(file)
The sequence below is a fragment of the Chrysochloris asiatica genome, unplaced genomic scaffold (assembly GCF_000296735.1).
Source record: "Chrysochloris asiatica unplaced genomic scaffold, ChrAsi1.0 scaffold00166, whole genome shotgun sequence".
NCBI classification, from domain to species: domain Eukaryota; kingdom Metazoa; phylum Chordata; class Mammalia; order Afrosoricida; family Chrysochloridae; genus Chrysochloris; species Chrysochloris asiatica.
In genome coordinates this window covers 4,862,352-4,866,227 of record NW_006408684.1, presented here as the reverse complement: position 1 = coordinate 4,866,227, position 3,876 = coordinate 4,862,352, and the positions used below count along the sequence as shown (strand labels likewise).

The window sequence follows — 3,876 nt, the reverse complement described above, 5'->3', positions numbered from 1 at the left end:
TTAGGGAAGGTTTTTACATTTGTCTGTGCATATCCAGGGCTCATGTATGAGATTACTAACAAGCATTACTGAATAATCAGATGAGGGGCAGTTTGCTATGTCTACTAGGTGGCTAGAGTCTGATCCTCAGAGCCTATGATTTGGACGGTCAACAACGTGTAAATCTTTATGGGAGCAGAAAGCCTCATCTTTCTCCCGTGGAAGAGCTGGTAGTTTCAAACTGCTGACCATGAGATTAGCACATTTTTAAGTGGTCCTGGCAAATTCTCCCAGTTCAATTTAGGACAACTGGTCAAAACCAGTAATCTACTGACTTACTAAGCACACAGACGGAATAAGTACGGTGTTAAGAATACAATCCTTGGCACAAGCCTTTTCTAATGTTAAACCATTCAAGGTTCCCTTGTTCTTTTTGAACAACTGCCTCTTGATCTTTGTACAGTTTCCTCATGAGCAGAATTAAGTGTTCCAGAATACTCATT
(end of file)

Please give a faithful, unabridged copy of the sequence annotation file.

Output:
The sequence below is a fragment of the Chrysochloris asiatica genome, unplaced genomic scaffold (assembly GCF_000296735.1).
Source record: "Chrysochloris asiatica unplaced genomic scaffold, ChrAsi1.0 scaffold00166, whole genome shotgun sequence".
NCBI classification, from domain to species: domain Eukaryota; kingdom Metazoa; phylum Chordata; class Mammalia; order Afrosoricida; family Chrysochloridae; genus Chrysochloris; species Chrysochloris asiatica.
In genome coordinates this window covers 4,862,352-4,866,227 of record NW_006408684.1, presented here as the reverse complement: position 1 = coordinate 4,866,227, position 3,876 = coordinate 4,862,352, and the positions used below count along the sequence as shown (strand labels likewise).

The window sequence follows — 3,876 nt, the reverse complement described above, 5'->3', positions numbered from 1 at the left end:
TTAGGGAAGGTTTTTACATTTGTCTGTGCATATCCAGGGCTCATGTATGAGATTACTAACAAGCATTACTGAATAATCAGATGAGGGGCAGTTTGCTATGTCTACTAGGTGGCTAGAGTCTGATCCTCAGAGCCTATGATTTGGACGGTCAACAACGTGTAAATCTTTATGGGAGCAGAAAGCCTCATCTTTCTCCCGTGGAAGAGCTGGTAGTTTCAAACTGCTGACCATGAGATTAGCACATTTTTAAGTGGTCCTGGCAAATTCTCCCAGTTCAATTTAGGACAACTGGTCAAAACCAGTAATCTACTGACTTACTAAGCACACAGACGGAATAAGTACGGTGTTAAGAATACAATCCTTGGCACAAGCCTTTTCTAATGTTAAACCATTCAAGGTTCCCTTGTTCTTTTTGAACAACTGCCTCTTGATCTTTGTACAGTTTCCTCATGAGCAGAATTAAGTGTTCCAGAATACTCATT